To continue the launch of Mylisa Larsen’s HOW TO PUT YOUR PARENTS TO BED, I was lucky enough to get to chat with Mylisa’s editor, Jill Davis. We snuggled into our favorite pajamas and e-gabbed about Mylisa, her writing, and God-like cats.
Jason Gallaher: What drew you to Mylisa’s story?
Jill Davis: The voice drew me right in to Mylisa’s story. And that second person POV voice is a large part of the humor. The whole thing was just fantastically funny. Writing in the second person is only common when you’re writing instruction manuals, and that’s what this was—but the funniest one I’d seen. I loved it.
What was the editing process like for this book?
I wish I could remember! Mylisa’s writing is so strong, I imagine the only changes I asked for were the order of things, and small little phrases here and there. But maybe she remembers differently? I know we wondered who was speaking, but we sort of buried the question for as long as we could. Maybe we just thought it was God!! It wasn’t until we’d brought Babette Cole on, and she mentioned that the cat or teddy bear should be the narrator that we realized we actually had to address the question of who is giving the instructions!
On a scale from tired and exhausted parents needing to be put to bed to energetic protagonist ready to take on any challenge, where did Mylisa lie?
She was jumping into bed, face washed, teeth brushed, jammies on! Truly, she was totally mellow and completely cooperative. The manuscript has, what–two hundred words, if that? How much could there even be to squabble about? She was a gem. (Does she remember something different?)
How did you go about picking Babette Cole to illustrate?
I just remember coming home to my apartment where I probably have over 600 picture books, pulling out my copy of Doctor Dog from the “C” section for Cole, and saying to myself: Babette Cole is the one who must do this book. I’d never met or worked with her, but I was a huge fan, and I knew no one could be as funny as she’d be—at least in my eyes! I don’t think I realized it at the time, but I especially love how Babette let’s it all hang out—both for herself and in her paintings of characters, too. Parents are allowed double chins and icky teeth and baggy eyes. She even gave the mom some tacky lingerie! Dare I say she gives it that hilarious lower middle class British BBC sitcom spin? Just makes it funnier to see their dark circles and the mess they’re living in—which makes them seem all the more like children. Meanwhile, the girl is perfectly adorable!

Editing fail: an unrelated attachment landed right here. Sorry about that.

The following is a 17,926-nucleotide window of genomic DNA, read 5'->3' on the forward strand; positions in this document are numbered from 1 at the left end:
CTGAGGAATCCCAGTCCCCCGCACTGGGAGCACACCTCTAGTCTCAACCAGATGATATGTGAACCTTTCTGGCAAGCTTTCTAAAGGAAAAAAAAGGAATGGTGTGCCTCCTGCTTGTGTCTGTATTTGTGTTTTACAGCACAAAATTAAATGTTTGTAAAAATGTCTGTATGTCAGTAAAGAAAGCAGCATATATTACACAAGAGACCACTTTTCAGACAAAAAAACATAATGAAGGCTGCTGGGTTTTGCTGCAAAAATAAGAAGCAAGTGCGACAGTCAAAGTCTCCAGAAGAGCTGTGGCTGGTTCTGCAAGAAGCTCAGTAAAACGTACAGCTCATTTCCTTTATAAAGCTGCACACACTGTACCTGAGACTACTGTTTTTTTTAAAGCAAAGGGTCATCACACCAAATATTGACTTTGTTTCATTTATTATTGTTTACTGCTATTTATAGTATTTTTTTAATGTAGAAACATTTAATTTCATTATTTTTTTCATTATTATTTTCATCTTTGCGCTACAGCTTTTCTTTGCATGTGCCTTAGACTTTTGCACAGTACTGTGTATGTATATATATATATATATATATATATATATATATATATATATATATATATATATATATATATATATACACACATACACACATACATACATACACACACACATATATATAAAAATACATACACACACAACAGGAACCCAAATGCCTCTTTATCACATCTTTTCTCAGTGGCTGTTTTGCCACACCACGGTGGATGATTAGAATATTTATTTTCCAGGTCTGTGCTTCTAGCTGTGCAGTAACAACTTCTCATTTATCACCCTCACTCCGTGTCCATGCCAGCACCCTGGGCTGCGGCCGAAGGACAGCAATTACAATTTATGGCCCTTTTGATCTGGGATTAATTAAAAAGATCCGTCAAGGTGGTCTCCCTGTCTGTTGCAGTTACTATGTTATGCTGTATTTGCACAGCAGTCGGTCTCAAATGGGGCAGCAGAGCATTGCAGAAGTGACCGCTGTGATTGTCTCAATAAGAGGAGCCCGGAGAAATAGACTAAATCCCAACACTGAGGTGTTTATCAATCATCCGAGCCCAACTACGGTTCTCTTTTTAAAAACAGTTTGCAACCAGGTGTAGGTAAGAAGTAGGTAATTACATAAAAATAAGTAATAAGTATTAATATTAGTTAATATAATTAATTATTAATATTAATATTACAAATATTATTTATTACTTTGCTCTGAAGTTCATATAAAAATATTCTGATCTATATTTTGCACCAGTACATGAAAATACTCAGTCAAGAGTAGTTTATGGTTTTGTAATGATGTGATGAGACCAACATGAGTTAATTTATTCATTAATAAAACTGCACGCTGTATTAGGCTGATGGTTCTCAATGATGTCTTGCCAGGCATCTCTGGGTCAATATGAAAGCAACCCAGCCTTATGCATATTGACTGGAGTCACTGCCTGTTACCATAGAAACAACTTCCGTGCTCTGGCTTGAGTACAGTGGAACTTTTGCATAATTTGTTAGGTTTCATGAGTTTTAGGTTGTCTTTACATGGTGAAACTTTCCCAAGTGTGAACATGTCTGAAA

That adorable protagonist is very thorough in putting her parents to bed. Do you have a favorite technique she uses to get her parents ready to fall asleep?
Great question! I see the instructions for putting parents to bed as one long detailed procedure, really—one with lots of build up, setbacks, and a flow. But I think my favorite bit has always been the step about reading books in bed–when the cat warns us about how many books to read. When they say three, they mean three! No surprises! That line always gets a laugh. I also adore the moment when mom and dad get their phones taken away. Genius!!! It gave me the idea to do that to my family, as well!
As a busy editor who I’m sure has ideas and words running through her head at all hours of the day, how do you go about winding down and putting yourself to bed?
Usually I pile everything on my bed, including my little white dog, Kevin; my phone; some books; a magazine or two; and the remote control. Then I watch as much late night TV as I can, while reading manuscripts on my kindle; eating snacks; drinking tea; and of course—checking e-mails and Facebook obsessively until my husband begins snoring. Then I ask him to stop snoring, and shut the TV. Then I lose consciousness. And rarely do I ever do the dishes beforehand!
Big thanks to you, Jill!
Want to see more of Mylisa’s HOW TO PUT YOUR PARENTS TO BED? Go grab a copy today! Or better yet, cozy up in bed and have a pal read it to you!